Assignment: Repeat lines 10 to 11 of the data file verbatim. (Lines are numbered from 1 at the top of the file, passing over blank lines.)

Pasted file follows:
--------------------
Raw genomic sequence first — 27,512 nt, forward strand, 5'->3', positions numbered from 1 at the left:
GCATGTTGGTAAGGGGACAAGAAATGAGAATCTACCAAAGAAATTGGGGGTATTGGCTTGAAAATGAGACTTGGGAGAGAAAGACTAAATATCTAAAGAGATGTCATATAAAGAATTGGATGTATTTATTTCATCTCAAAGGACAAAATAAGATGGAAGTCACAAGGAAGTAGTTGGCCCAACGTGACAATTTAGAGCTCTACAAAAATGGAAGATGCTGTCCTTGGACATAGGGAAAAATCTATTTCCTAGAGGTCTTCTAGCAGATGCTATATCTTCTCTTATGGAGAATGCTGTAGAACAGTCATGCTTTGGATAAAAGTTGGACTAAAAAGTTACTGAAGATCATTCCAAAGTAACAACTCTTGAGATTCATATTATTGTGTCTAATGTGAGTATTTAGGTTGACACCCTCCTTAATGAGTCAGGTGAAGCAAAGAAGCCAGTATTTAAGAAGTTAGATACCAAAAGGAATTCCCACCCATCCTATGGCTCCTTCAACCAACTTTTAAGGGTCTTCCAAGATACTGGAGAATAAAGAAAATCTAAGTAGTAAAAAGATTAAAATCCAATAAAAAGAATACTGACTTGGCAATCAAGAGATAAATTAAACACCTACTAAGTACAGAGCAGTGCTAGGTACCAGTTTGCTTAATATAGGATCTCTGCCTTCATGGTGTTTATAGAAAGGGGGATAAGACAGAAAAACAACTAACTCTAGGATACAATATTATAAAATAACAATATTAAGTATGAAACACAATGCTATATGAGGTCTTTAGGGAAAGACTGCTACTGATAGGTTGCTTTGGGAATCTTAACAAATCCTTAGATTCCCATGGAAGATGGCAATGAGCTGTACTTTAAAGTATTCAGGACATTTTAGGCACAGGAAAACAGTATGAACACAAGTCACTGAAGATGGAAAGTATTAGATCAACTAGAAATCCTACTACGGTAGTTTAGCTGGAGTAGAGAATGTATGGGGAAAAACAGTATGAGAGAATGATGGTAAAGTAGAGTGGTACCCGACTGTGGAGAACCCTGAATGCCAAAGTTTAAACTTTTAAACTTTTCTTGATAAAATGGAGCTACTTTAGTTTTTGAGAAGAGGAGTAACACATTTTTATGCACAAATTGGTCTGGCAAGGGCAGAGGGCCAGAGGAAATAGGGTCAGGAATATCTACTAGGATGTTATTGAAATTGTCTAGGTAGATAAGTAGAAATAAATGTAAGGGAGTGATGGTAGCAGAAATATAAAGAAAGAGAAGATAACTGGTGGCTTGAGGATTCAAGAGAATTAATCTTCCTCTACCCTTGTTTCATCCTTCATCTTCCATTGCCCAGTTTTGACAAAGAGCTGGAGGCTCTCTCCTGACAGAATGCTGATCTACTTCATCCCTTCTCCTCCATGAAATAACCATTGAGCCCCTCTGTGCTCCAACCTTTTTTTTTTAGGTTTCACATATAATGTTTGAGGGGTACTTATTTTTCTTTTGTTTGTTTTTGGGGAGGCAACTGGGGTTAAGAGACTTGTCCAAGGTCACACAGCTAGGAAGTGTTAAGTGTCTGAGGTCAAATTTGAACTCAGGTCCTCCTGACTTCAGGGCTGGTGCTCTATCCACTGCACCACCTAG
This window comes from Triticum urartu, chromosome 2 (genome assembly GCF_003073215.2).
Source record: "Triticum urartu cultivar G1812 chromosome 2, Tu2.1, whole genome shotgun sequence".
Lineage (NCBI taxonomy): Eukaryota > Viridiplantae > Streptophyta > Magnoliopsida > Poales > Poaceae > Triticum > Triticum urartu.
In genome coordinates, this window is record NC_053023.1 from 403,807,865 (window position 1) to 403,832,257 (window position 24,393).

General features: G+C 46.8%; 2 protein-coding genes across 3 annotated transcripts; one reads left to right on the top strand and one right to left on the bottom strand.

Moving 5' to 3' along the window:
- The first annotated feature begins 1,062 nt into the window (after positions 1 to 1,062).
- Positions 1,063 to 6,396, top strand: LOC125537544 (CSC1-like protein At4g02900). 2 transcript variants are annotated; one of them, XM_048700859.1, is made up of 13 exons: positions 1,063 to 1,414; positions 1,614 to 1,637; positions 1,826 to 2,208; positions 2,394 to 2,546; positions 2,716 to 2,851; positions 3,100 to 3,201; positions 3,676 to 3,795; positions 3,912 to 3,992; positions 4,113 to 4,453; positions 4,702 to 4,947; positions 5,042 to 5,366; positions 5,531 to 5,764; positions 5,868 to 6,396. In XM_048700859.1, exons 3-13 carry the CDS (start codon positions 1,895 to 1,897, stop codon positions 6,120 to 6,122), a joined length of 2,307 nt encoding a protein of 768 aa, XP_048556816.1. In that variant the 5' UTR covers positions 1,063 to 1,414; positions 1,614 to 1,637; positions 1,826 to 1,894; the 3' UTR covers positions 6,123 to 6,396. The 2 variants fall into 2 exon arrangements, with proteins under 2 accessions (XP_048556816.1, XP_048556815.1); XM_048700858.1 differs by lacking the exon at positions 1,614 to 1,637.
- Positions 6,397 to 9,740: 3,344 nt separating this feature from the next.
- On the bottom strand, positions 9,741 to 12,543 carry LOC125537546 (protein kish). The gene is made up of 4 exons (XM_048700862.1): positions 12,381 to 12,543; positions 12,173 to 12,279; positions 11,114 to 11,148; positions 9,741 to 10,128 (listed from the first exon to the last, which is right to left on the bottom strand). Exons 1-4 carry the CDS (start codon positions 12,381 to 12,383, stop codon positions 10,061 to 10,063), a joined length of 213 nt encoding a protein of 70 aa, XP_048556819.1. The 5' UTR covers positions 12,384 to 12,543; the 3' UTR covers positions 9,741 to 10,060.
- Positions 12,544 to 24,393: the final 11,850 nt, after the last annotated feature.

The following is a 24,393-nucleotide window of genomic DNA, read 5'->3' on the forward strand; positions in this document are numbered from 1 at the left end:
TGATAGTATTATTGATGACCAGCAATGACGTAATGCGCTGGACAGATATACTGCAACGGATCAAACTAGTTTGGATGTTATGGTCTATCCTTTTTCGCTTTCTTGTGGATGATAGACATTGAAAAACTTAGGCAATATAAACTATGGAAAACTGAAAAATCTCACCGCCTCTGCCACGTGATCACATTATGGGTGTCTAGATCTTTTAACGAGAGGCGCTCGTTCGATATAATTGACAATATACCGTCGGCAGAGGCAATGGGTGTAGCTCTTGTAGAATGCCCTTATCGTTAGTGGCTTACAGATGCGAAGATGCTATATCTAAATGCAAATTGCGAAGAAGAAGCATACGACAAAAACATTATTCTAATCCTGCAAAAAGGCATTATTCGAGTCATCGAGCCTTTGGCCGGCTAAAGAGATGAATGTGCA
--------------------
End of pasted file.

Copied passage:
- Positions 1,063 to 6,396, top strand: LOC125537544 (CSC1-like protein At4g02900). 2 transcript variants are annotated; one of them, XM_048700859.1, is made up of 13 exons: positions 1,063 to 1,414; positions 1,614 to 1,637; positions 1,826 to 2,208; positions 2,394 to 2,546; positions 2,716 to 2,851; positions 3,100 to 3,201; positions 3,676 to 3,795; positions 3,912 to 3,992; positions 4,113 to 4,453; positions 4,702 to 4,947; positions 5,042 to 5,366; positions 5,531 to 5,764; positions 5,868 to 6,396. In XM_048700859.1, exons 3-13 carry the CDS (start codon positions 1,895 to 1,897, stop codon positions 6,120 to 6,122), a joined length of 2,307 nt encoding a protein of 768 aa, XP_048556816.1. In that variant the 5' UTR covers positions 1,063 to 1,414; positions 1,614 to 1,637; positions 1,826 to 1,894; the 3' UTR covers positions 6,123 to 6,396. The 2 variants fall into 2 exon arrangements, with proteins under 2 accessions (XP_048556816.1, XP_048556815.1); XM_048700858.1 differs by lacking the exon at positions 1,614 to 1,637.
- Positions 6,397 to 9,740: 3,344 nt separating this feature from the next.